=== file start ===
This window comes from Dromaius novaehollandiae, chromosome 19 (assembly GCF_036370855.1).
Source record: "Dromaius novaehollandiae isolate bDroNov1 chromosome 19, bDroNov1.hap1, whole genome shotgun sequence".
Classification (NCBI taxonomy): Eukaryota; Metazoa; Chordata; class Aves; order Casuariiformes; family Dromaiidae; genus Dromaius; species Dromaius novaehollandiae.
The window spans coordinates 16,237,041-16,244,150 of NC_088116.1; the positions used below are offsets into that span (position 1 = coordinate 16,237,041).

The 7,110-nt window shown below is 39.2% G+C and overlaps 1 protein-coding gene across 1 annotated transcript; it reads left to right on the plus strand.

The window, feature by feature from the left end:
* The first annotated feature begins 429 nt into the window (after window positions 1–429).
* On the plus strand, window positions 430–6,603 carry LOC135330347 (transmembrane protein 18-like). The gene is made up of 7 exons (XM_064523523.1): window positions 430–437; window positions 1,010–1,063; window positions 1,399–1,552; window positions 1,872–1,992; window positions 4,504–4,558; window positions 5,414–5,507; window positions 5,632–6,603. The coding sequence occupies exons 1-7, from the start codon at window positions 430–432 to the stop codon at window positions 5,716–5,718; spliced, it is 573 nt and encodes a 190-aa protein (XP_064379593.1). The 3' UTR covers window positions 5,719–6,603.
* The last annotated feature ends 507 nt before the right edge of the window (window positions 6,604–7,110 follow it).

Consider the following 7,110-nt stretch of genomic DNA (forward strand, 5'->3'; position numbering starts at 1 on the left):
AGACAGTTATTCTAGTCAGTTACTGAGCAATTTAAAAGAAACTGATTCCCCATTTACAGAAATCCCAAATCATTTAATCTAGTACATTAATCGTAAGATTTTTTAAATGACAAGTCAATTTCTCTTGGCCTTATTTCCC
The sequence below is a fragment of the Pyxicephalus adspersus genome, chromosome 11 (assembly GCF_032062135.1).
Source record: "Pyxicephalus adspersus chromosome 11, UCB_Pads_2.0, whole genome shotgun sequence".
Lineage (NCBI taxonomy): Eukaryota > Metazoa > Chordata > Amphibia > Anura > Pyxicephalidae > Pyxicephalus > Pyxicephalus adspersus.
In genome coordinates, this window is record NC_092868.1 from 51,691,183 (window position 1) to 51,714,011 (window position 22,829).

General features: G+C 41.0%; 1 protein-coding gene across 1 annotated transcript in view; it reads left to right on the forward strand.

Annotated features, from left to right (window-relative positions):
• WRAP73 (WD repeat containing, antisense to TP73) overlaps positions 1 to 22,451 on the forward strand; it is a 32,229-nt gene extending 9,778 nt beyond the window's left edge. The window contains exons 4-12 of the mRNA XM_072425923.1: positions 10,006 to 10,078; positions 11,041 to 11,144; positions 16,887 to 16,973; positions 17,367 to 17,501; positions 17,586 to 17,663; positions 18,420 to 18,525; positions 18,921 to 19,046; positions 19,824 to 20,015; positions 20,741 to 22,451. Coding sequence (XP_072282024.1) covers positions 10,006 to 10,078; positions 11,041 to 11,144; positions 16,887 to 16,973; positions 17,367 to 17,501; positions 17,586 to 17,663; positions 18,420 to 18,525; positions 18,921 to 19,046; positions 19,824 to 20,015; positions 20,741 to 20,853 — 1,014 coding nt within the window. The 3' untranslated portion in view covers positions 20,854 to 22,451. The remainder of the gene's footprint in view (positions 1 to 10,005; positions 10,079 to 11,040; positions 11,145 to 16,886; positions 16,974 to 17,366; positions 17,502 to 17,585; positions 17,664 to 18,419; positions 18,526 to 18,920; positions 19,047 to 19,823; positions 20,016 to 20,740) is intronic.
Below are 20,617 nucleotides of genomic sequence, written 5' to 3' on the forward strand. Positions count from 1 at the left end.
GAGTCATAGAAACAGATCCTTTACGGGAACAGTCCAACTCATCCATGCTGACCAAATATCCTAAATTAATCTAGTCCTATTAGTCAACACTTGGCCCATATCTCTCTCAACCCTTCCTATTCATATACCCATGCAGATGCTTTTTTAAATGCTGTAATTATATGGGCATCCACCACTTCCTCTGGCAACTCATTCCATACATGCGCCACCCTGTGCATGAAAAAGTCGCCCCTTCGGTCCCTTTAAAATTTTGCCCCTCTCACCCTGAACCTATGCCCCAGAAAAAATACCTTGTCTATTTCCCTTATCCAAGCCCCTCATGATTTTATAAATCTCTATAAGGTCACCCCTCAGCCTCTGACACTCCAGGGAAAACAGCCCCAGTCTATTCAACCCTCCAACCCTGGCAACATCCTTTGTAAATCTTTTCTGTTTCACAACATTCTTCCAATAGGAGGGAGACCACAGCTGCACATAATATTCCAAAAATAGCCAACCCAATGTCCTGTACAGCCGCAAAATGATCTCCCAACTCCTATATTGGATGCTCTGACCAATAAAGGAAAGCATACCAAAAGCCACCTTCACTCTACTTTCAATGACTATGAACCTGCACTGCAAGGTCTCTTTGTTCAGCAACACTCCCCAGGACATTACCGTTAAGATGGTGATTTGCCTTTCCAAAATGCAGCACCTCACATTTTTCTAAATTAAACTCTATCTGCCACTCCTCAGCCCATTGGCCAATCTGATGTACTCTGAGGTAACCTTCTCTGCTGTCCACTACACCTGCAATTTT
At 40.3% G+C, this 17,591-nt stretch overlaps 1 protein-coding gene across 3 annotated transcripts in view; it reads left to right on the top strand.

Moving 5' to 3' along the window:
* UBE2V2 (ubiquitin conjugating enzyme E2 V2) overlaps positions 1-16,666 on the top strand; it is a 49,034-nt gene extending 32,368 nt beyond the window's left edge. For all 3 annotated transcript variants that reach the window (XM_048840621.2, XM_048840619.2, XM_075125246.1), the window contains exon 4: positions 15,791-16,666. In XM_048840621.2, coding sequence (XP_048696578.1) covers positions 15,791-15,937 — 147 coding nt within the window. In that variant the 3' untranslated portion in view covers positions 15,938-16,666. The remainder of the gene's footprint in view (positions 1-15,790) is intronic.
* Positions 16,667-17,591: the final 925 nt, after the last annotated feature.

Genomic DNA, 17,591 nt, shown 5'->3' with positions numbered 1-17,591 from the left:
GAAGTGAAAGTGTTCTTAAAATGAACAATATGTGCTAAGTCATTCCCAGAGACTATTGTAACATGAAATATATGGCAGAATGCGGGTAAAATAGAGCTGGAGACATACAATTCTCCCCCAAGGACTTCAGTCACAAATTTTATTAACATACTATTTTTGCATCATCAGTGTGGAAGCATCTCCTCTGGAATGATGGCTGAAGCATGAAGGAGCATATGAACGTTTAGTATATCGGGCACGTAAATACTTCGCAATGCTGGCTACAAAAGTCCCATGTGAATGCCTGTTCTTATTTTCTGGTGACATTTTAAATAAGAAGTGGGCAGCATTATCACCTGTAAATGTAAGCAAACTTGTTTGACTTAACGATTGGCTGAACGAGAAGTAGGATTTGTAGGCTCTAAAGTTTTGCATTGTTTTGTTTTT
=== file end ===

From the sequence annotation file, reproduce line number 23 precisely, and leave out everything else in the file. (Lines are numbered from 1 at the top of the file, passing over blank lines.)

* UBE2V2 (ubiquitin conjugating enzyme E2 V2) overlaps positions 1-16,666 on the top strand; it is a 49,034-nt gene extending 32,368 nt beyond the window's left edge. For all 3 annotated transcript variants that reach the window (XM_048840621.2, XM_048840619.2, XM_075125246.1), the window contains exon 4: positions 15,791-16,666. In XM_048840621.2, coding sequence (XP_048696578.1) covers positions 15,791-15,937 — 147 coding nt within the window. In that variant the 3' untranslated portion in view covers positions 15,938-16,666. The remainder of the gene's footprint in view (positions 1-15,790) is intronic.